Oneida Indian Nation Debuts Art Installation of Illuminated Tipis, Offering Messages of Remembrance and Peace

Illuminated Tipis on Oneida Indian Nation Land

The Oneida Indian Nation has debuted an art installation that raises awareness while sharing messages of peace and hope with the local community. Comprising nine illuminated tipis, the installation is called the Passage of Peace and is located on Nation lands just before exit 33 on the New York State Thruway in the Central New York region.

The tipis are lit in vibrant jewel tones and intended as a show of solidarity with the Western American Indian Nations that have been hit the hardest by COVID-19. During the pandemic, coronavirus case rates have been higher among American Indians and Alaskan Natives in 23 states, and four times higher in New Mexico, Montana, Mississippi, Oregon, and Arizona. This means that one in every 475 Native Americans has died from COVID-19, compared to one in every 825 white Americans.

The Oneida Indian Nation chose the tipi as a symbol of recognition and to represent challenges that Native American people face. Although the Oneidas and other Iroquois tribes lived in longhouses and not tipis, the tipi is a universally recognized symbol of Native American identity.

“We hope the Passage of Peace will bring attention to continued hardship taking place in many parts of Indian Country, while delivering a message of peace and remembrance with our neighboring communities here in Upstate New York,” said Ray Halbritter, Oneida Indian Nation Representative.

The installation will be on view during the holiday season, offering a reminder of how important it is to come together with our family, friends, and neighbors during this time. If you’re driving on I-90 near exit 33 (Verona – Rome – Oneida – NY Route 365), be sure to look for Passage of Peace.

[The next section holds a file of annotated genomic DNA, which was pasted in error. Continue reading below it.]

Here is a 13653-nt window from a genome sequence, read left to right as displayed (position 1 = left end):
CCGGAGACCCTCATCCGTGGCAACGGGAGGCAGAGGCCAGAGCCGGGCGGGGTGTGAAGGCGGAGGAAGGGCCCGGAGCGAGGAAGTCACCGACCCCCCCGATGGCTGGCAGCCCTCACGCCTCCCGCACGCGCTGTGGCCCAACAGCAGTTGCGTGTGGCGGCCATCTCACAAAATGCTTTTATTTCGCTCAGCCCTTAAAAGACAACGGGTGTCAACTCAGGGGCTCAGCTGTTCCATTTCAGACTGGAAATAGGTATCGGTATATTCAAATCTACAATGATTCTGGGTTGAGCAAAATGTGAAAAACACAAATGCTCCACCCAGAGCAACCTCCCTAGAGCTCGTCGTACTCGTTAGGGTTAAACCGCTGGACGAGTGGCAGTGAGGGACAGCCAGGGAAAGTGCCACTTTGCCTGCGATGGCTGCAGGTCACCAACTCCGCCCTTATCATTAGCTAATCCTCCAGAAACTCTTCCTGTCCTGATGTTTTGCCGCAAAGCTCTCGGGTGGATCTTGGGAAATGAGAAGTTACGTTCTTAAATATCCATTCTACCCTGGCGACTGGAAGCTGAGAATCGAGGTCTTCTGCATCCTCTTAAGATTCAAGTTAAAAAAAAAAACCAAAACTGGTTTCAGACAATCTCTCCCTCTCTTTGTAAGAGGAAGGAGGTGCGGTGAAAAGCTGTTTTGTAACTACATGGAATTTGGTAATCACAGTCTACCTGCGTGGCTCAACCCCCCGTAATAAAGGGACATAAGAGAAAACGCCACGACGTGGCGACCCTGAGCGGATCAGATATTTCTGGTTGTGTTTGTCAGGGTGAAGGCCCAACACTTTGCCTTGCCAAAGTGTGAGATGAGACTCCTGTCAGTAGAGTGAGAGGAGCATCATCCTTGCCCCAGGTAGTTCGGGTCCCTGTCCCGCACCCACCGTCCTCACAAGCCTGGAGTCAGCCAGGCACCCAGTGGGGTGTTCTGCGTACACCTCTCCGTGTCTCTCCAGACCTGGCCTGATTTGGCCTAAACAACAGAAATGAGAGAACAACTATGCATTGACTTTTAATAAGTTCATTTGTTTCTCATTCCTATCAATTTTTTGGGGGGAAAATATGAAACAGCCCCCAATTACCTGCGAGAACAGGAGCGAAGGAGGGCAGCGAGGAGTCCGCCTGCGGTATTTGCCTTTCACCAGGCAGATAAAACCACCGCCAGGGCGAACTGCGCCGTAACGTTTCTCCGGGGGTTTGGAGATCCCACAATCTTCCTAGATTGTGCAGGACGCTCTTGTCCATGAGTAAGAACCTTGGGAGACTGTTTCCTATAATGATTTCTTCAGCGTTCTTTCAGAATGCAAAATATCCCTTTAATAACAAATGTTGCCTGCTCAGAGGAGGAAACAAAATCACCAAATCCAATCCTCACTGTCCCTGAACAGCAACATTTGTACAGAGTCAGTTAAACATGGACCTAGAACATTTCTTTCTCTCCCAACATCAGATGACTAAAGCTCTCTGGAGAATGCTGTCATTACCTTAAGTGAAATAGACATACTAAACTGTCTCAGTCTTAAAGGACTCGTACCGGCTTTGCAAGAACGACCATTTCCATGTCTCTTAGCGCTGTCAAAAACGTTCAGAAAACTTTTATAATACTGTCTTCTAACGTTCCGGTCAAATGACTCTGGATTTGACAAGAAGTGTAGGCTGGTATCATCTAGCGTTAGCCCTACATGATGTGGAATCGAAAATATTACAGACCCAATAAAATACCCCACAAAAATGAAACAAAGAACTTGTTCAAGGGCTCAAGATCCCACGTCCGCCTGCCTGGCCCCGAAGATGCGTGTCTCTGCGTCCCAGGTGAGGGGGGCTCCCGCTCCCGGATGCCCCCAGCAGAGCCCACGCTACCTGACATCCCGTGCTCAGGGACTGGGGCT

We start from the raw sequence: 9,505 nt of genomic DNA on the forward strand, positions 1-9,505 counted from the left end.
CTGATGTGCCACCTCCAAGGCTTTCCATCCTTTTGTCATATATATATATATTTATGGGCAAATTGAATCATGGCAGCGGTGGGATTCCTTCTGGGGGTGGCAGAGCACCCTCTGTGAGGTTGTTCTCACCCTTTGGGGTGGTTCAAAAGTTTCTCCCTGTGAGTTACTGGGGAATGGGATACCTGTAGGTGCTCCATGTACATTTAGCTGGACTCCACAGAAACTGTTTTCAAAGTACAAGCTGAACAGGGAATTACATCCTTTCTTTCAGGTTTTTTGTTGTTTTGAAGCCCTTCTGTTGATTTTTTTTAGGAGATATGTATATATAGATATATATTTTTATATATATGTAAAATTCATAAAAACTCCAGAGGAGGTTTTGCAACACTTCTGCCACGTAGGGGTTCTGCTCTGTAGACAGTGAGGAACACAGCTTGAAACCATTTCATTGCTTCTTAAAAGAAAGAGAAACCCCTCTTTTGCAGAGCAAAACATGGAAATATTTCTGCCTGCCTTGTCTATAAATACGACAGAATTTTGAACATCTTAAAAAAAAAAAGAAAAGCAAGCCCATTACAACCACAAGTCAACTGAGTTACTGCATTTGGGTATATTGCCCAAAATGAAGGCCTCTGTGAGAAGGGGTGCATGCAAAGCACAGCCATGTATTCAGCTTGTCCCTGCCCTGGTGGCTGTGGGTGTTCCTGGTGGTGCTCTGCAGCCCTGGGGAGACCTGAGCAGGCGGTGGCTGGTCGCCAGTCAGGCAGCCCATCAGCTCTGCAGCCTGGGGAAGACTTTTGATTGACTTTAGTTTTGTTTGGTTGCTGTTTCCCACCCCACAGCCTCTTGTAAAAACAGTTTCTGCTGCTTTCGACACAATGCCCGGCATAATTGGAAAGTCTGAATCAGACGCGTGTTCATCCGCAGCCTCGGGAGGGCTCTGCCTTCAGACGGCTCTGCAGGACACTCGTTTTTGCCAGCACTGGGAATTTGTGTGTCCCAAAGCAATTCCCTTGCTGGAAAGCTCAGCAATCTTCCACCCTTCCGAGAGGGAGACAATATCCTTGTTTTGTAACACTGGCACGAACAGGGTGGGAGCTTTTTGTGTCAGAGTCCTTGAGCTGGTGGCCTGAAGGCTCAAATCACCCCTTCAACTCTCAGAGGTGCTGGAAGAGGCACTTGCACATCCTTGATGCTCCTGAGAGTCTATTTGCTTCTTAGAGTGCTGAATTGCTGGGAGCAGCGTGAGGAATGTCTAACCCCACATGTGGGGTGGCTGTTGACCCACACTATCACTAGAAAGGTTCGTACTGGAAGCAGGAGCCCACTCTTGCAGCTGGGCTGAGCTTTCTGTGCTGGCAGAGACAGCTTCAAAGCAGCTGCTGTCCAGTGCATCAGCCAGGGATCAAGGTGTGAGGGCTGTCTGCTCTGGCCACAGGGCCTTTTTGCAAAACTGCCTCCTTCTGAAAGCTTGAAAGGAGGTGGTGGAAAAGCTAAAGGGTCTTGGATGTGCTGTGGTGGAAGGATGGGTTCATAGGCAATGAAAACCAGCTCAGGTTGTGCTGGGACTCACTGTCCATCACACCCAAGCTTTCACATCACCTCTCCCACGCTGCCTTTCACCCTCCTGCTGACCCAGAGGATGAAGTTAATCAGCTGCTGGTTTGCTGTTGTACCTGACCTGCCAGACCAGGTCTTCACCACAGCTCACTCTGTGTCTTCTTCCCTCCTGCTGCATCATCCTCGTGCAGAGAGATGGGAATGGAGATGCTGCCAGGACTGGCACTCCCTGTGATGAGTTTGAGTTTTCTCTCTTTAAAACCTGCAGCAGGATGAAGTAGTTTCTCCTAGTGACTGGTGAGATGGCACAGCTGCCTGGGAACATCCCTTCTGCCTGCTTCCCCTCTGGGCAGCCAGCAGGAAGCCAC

The Oneida Indian Nation has debuted an installation titled Passage of Peace featuring nine illuminated tipis.

Illuminated Tipis on Oneida Indian Nation Land

The tipis are a show of solidarity with the Western American Indian Nations that have been hit the hardest by COVID-19 while also offering messages of peace and hope.

Illuminated Tipis on Oneida Indian Nation Land

You can see Passage of Peace just before exit 33 on the New York State Thruway in the Central New York region.

Illuminated Tipis on Oneida Indian Nation LandIlluminated Tipis

Oneida Indian Nation: Website | Facebook 

My Modern Met granted permission to feature photos by Oneida Indian Nation.

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Sara Barnes

Sara Barnes is a Staff Editor at My Modern Met, Manager of My Modern Met Store, and co-host of the My Modern Met Top Artist Podcast. As an illustrator and writer living in Seattle, she chronicles illustration, embroidery, and beyond through her blog Brown Paper Bag and Instagram @brwnpaperbag. She wrote a book about embroidery artist Sarah K. Benning titled 'Embroidered Life' that was published by Chronicle Books in 2019. Sara is a graduate of the Maryland Institute College of Art. She earned her BFA in Illustration in 2008 and MFA in Illustration Practice in 2013.
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